Summer 1995 • Vol. XVII No. 3/4 FictionJuly 1, 1995 |

Death Mother

Driving the car fast, then faster. Then braking. Then releasing the brake. And again her foot hard on the gas pedal and the car leapt forward and I wasn't crying, the side of my head striking the door handle but I wasn't crying. It's right for you to die with your mother she was saying. I'm your mother, I'm your mother, I'm your mother. Drinking from the thermos clasped tight between her knees. Radio turned up high. So she'd sing. Talk to herself, and to me, break off singing and begin to laugh, and to sob. You love me don't you, you're my baby girl, they can't take you from me. I'm your mother and the car began to shudder, the gas pedal pressed to the floor and my head struck the window and everything went flamey-bright and went out.                       ☙ She saw, on the opposite bank, across the gorge, perhaps fifty feet away, an absolutely still, unmoving figure—a woman? in white?—and came to a halt, staring. Her mind was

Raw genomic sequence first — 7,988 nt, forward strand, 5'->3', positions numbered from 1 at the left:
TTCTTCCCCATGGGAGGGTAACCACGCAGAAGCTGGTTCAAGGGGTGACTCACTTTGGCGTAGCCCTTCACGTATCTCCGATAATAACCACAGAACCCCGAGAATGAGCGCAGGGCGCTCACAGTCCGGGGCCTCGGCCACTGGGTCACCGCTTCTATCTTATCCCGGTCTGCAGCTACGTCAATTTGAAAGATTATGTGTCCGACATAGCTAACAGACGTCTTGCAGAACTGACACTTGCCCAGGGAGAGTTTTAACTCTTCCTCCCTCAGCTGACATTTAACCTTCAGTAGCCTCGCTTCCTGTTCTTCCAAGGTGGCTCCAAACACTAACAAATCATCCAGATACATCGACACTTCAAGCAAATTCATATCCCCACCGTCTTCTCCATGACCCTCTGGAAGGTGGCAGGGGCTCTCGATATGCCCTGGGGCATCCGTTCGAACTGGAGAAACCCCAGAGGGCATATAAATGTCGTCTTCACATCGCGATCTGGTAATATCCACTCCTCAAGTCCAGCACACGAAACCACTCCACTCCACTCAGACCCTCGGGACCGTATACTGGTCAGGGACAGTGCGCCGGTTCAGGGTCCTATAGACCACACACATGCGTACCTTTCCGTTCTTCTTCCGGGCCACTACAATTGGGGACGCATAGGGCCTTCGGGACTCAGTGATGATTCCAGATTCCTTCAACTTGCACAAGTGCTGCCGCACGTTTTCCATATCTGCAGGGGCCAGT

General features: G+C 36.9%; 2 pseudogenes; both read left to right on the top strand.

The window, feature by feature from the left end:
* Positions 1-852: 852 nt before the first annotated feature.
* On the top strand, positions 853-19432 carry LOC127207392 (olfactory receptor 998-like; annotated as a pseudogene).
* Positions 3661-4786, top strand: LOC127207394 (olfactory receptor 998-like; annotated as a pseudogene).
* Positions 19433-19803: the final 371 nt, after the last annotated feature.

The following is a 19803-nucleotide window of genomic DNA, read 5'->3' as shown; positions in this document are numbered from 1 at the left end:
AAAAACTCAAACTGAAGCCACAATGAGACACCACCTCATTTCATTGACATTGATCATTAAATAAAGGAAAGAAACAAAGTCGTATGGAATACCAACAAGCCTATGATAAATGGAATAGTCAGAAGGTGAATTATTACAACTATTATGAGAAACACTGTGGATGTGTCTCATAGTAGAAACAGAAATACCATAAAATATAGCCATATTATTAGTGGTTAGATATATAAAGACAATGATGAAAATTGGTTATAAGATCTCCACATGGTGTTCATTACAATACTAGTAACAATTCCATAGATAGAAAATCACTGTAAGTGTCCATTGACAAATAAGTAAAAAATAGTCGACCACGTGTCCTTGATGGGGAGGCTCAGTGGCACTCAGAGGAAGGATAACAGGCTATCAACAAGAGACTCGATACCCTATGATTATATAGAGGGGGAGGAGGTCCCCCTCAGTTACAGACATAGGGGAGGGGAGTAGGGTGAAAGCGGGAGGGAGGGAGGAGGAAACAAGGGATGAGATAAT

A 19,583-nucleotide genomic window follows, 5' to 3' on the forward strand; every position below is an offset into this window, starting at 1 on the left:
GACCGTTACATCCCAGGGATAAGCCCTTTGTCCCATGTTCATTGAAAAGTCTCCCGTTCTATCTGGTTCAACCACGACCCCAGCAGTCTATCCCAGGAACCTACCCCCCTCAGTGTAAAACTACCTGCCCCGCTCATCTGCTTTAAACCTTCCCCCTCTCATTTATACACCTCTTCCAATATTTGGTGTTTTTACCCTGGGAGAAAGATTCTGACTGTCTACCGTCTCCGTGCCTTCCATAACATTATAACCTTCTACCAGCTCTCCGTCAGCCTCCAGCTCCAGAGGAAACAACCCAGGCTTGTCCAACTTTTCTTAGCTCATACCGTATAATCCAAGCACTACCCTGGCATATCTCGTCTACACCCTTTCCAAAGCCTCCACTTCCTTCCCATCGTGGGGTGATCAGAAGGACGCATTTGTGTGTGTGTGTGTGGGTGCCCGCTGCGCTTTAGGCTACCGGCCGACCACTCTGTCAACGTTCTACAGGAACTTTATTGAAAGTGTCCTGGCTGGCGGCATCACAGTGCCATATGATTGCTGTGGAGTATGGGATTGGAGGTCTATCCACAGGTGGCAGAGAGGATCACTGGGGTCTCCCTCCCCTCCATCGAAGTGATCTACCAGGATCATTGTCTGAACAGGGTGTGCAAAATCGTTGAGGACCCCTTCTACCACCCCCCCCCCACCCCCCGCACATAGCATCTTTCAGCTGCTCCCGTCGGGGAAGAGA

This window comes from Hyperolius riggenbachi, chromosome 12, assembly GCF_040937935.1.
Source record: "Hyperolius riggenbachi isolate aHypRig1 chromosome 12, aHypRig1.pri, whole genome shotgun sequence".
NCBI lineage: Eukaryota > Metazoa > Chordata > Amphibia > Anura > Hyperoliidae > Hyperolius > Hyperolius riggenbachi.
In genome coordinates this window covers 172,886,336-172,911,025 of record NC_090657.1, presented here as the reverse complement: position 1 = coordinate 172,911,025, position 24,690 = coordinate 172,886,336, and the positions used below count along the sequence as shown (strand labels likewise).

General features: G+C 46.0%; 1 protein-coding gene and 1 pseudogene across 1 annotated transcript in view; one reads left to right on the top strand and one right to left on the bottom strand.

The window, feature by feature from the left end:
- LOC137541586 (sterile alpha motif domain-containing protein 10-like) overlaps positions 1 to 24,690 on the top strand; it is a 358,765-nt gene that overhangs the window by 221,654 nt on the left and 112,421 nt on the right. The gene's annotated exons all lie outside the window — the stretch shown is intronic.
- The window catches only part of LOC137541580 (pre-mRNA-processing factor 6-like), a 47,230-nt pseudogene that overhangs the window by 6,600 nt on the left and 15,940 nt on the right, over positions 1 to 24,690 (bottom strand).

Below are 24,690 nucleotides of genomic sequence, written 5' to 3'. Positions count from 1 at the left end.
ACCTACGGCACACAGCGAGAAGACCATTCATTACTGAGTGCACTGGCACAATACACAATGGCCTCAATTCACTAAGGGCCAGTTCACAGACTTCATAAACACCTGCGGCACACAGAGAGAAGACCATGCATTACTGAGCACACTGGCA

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Joyce Carol Oates is a recipient of the National Medal of Humanities, the National Book Critics Circle Ivan Sandrof Lifetime Achievement Award, the National Book Award, and the PEN/Malamud Award for Excellence in Short Fiction, and has been nominated for the Pulitzer Prize. She has written some of the most enduring fiction of our time, including We Were the Mulvaneys; Blonde, which was nominated for the National Book Award; and the New York Times bestseller The Accursed. Her memoir The Lost Landscape was published by Ecco in September 2015. She is the Roger S. Berlind Distinguished Professor of the Humanities at Princeton University and has been a member of the American Academy of Arts and Letters since 1978.

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Fleuve Bleu

By Joyce Carol Oates

Driving the car fast, then faster. Then braking. Then releasing the brake. And again her foot hard on the gas pedal and the car leapt forward and I wasn't crying, […]

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